Horse Riding in Patagonia

The vast and rugged landscapes of Patagonia have been explored on horseback for hundreds of years, and horses are still preferred by the gauchos today. Visitors to Patagonia, both novices and experienced riders, can also feel the thrill and excitement of riding through the Andes or across the Steppe.

We help you think about the kind of riding you might like to do and choose which regions of Patagonia are going to suit you best.


Places to go Horse Riding in Patagonia

Riding in Torres del Paine

For glaciers and granite peaks Torres del Paine national park in Southern Patagonia is unrivalled and you can enjoy anything from one day to twelve days of spectacular riding based out of either a luxury lodge, an authentic estancia or sleeping under the stars each night.

Riding in the Lake District

For lush forests, vast lakes and beautiful river crossings visit the Lake District where you you can ride for days through the beautiful valleys or enjoy a crossing of the Andes from Chile to Argentina.

Riding from an Estancia

For the authentic gaucho experience, and first hand experience of life on the Patagonian Steppe then one of the Argentine Estancias is going to give you the richest experience.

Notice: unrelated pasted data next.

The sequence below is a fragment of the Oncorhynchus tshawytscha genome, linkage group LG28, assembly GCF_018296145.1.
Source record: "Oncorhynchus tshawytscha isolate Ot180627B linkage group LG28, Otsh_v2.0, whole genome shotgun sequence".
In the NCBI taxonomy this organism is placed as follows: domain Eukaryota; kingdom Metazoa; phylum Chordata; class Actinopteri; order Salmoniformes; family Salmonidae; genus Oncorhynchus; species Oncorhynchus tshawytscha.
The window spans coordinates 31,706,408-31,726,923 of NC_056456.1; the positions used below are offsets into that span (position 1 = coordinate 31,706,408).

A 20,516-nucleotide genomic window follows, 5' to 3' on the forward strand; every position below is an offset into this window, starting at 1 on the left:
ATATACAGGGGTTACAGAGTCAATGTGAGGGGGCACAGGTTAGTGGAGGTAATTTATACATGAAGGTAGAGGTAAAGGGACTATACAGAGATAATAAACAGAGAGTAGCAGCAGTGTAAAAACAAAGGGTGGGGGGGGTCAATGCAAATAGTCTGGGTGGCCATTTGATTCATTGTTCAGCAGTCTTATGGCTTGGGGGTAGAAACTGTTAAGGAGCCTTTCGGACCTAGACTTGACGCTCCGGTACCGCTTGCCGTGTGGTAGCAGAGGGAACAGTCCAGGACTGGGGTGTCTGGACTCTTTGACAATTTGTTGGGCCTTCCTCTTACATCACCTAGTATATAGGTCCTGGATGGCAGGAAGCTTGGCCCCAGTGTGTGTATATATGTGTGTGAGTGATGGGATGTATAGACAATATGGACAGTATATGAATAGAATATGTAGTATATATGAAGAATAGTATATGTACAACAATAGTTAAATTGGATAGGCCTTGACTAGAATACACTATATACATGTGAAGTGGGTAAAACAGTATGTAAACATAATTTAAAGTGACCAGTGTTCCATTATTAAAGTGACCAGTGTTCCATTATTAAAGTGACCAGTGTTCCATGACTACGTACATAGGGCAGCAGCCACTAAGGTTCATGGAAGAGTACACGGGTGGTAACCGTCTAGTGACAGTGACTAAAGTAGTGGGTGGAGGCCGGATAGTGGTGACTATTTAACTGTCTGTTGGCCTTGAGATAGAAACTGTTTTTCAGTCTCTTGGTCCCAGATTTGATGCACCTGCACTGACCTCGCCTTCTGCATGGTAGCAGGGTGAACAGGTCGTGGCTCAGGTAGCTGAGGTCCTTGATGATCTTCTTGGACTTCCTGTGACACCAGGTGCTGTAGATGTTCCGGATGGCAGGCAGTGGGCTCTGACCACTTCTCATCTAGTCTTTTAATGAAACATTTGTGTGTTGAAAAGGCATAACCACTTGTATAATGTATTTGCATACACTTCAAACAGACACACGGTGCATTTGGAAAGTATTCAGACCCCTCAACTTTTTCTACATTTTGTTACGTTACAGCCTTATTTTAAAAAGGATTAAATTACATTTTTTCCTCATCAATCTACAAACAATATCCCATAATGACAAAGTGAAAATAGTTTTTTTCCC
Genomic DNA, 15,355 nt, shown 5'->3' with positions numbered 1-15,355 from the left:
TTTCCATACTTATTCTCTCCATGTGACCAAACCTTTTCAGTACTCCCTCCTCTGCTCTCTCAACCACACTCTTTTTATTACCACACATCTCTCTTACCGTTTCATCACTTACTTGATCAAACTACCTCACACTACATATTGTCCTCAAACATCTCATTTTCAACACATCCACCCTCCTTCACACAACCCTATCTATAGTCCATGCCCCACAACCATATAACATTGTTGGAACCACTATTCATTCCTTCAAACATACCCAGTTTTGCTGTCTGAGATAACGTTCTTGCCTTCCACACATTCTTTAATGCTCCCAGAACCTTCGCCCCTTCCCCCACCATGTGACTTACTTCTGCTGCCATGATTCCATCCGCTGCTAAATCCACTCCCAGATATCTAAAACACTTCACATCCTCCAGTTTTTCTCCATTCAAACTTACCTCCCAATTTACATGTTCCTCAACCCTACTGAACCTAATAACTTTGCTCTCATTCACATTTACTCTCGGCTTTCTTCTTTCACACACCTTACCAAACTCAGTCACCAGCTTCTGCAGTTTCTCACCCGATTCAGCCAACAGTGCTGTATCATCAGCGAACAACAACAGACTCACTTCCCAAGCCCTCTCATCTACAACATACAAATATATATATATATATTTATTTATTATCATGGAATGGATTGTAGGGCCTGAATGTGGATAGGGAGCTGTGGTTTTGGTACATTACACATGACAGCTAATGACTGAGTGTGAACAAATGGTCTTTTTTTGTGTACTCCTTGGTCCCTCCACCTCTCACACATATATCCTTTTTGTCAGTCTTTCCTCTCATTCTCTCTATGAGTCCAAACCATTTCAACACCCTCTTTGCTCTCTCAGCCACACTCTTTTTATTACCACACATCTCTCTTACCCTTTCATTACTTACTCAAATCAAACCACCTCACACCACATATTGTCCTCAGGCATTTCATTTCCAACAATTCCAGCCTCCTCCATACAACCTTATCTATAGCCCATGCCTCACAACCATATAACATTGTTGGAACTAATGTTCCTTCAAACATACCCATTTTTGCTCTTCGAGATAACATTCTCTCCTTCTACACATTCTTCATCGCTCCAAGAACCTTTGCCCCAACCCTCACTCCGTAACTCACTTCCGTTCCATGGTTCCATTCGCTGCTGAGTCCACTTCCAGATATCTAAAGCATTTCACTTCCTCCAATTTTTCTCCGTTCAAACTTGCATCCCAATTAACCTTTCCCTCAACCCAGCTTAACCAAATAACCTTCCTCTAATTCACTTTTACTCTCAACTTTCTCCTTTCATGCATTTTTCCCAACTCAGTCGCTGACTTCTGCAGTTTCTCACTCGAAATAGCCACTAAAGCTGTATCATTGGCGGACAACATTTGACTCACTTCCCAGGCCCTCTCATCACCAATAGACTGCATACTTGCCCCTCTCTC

Horse Riding in Aysen

For remote and wild landscapes where precious few tourists have ridden before visit Patagonia's hidden gem: Aysen. Here you can ride for days through beautiful mountains and valleys sleeping under the stars each night.

Horse riding adventures in remote Aysen

Estancias: Live and Ride at a Ranch

Three questions to consider when choosing your Patagonia riding trip

1. How many days do I want to ride for?

If you're thinking of just a half day or a day of riding then there are several estancias in places like Torres del Paine and near El Chalten and Bariloche which you could visit for a day or two as part of a longer trip. There are also a few luxury lodges which offer horse riding as part of their overall offer.